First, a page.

“I don’t need consensus on who should be coming into this country or how the refugee process should be established or how many refugees should come in,” said Maharat Rori Picker Neiss, the St. Louis JCRC executive director. “We’re focused more on the work we can do to make a difference than on the debate around policy.”

But even issues that used to be uncontroversial are now a challenge, she said. The St. Louis JCRC, like all the others, strongly supports Israel, but the Israeli government’s stated goal of deporting African asylum seekers has made that an issue for some of the group’s allies in the black community.

“I got calls from partners in the African-American community like, ‘What’s going on with this deportation of African migrants? We want to work with you, we’re committed to working with you, but we have to defend this to our community and it looks like Israel is kicking out the black people,’” Picker Neiss said. “I was able to point to them that the American Jewish community isn’t in support of that. We don’t have control of the Israeli government.”

Increased polarization is also an issue nationally, said David Bernstein, the JCPA’s executive director, even on issues where there used to be consensus.

“In the wake of the presidential election, I made the case that we would be willing to engage with the administration, and received tremendous flak for that,” Bernstein said. “I’ve been challenged by the Jewish right on a recent gun violence statement in the wake of the Parkland shooting. When we speak out on established policy issues, we still risk creating a backlash.”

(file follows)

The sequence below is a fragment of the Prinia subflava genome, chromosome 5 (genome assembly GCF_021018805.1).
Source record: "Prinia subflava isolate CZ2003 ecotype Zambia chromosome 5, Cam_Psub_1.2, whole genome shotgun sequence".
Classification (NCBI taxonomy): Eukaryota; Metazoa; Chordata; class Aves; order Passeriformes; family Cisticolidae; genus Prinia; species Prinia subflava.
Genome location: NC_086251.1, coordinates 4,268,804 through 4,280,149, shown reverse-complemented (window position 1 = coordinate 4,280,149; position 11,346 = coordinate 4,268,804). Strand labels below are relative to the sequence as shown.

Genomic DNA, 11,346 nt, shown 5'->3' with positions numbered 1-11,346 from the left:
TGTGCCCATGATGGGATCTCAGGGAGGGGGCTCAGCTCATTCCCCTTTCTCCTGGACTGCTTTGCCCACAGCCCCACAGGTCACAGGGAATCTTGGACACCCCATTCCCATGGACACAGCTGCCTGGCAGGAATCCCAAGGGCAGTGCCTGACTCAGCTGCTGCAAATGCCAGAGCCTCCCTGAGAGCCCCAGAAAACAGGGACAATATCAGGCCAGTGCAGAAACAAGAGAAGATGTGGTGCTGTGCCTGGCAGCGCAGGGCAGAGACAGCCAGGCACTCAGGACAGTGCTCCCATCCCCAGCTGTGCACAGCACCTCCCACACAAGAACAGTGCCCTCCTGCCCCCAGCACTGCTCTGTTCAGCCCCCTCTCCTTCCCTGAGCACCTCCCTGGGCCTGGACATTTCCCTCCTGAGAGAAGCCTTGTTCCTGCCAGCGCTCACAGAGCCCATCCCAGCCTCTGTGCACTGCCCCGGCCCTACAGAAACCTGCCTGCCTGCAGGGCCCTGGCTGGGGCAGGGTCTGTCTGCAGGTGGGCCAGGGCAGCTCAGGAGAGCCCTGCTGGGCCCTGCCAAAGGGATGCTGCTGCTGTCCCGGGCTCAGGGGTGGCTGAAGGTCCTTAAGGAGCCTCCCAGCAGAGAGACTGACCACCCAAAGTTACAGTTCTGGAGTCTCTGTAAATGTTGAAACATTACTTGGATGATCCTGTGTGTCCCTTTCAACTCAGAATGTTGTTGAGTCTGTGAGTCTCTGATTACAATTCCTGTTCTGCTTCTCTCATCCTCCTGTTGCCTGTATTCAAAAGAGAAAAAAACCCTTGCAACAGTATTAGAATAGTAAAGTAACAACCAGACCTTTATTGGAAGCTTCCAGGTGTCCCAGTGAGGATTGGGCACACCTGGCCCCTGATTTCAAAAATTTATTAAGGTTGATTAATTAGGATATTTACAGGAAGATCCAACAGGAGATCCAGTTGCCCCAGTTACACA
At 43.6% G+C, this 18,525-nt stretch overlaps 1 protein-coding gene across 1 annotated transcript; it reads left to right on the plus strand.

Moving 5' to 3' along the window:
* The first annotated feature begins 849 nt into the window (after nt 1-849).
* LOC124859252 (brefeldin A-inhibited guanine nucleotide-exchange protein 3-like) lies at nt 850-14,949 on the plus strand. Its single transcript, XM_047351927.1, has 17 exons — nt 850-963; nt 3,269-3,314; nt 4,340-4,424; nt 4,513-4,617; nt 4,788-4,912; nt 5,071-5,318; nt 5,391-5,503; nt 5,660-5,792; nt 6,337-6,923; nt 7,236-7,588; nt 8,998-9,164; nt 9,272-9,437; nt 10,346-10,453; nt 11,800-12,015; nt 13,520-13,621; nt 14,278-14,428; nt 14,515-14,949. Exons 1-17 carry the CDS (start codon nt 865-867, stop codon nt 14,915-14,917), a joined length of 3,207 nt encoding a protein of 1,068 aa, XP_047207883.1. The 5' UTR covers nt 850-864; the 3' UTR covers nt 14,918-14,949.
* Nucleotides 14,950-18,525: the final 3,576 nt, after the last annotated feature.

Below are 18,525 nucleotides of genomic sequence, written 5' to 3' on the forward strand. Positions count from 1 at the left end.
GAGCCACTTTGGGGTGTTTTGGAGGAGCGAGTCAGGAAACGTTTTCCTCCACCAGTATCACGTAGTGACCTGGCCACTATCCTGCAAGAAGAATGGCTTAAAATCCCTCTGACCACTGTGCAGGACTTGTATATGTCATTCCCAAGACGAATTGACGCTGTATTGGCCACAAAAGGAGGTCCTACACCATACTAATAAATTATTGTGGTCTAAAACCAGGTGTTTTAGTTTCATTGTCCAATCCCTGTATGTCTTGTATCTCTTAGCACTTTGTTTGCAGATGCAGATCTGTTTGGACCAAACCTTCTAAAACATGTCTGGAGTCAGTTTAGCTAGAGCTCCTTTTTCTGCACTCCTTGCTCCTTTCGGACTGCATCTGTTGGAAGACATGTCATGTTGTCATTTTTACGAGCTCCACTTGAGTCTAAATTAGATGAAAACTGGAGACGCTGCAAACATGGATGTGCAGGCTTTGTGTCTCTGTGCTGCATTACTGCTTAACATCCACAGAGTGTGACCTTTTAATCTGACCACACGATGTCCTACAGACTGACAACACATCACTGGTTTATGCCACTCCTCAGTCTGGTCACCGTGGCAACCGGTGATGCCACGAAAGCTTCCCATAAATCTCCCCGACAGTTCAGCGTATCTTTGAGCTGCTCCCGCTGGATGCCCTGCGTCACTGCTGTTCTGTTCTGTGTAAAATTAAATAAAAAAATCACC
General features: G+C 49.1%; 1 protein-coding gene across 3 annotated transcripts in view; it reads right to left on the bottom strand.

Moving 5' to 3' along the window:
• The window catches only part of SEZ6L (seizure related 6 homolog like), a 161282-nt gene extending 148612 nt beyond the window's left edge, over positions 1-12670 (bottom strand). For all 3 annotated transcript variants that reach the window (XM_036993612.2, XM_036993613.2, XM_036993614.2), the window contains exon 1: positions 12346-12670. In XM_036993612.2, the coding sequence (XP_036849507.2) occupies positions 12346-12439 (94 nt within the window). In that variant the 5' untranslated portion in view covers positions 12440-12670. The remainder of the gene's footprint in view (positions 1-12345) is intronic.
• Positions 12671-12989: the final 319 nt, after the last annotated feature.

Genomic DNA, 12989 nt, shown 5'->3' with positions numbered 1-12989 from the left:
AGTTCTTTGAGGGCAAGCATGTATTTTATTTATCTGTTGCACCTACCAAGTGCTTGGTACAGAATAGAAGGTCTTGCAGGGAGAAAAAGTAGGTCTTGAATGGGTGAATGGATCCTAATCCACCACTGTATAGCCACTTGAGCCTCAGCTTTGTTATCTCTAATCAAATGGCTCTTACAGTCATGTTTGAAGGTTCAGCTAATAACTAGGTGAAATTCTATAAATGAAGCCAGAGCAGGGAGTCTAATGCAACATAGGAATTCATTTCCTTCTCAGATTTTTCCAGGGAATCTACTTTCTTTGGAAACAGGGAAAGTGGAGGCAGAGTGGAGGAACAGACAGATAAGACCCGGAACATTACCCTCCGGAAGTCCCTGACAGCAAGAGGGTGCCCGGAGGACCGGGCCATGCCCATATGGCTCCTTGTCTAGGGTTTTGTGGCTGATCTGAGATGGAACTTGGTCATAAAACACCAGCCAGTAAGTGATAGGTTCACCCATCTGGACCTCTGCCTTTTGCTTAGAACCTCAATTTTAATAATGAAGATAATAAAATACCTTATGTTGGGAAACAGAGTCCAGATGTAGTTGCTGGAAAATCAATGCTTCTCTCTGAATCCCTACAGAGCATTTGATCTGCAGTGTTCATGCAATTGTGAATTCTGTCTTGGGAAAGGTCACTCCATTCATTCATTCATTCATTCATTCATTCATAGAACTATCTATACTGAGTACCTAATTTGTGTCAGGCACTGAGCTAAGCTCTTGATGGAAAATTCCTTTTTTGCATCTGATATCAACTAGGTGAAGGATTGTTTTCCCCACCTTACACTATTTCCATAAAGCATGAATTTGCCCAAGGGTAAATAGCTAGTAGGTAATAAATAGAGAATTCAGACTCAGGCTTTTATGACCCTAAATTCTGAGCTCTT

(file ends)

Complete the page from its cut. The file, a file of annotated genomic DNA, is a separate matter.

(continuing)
At its conference this week, the JCPA passed three resolutions: One rejected white supremacy and all forms of bigotry; one established a task force on racial justice and inclusion within the Jewish community; and one supported Israeli-Palestinian coexistence initiatives.

Some communities are still trying to find a common voice even on divisive topics. The Miami JCRC, not far from the shooting in Parkland, Florida, in February, succeeded in putting out a statement backing a few gun control measures.

“Is there potential for there to be polarization on gun violence?” asked Carol Brick-Turin, the Miami JCRC director. “Yes, but we were able as a JCRC to meet and look at those points on which there was consensus. We felt we couldn’t stay silent. We had to make our voices heard in Tallahassee.”

In other communities where the Jewish community is more politically homogeneous, the current political climate can still be challenging. Diane Fisher, director of the Silicon Valley JCRC in Northern California, is going to be a panelist at an event Friday on how to maintain emotional health amid today’s national conversation. Although her Jewish community is largely liberal, she said the JCRC tries to focus more on local issues — like the Bay Area housing crisis — in which it has a stake.

“If we are taking positions, it’s on a San Jose issue or a Santa Clara County issue, maybe a state of California bill or something like that,” Fisher said. “We are very much [about] what our community is impacted by.”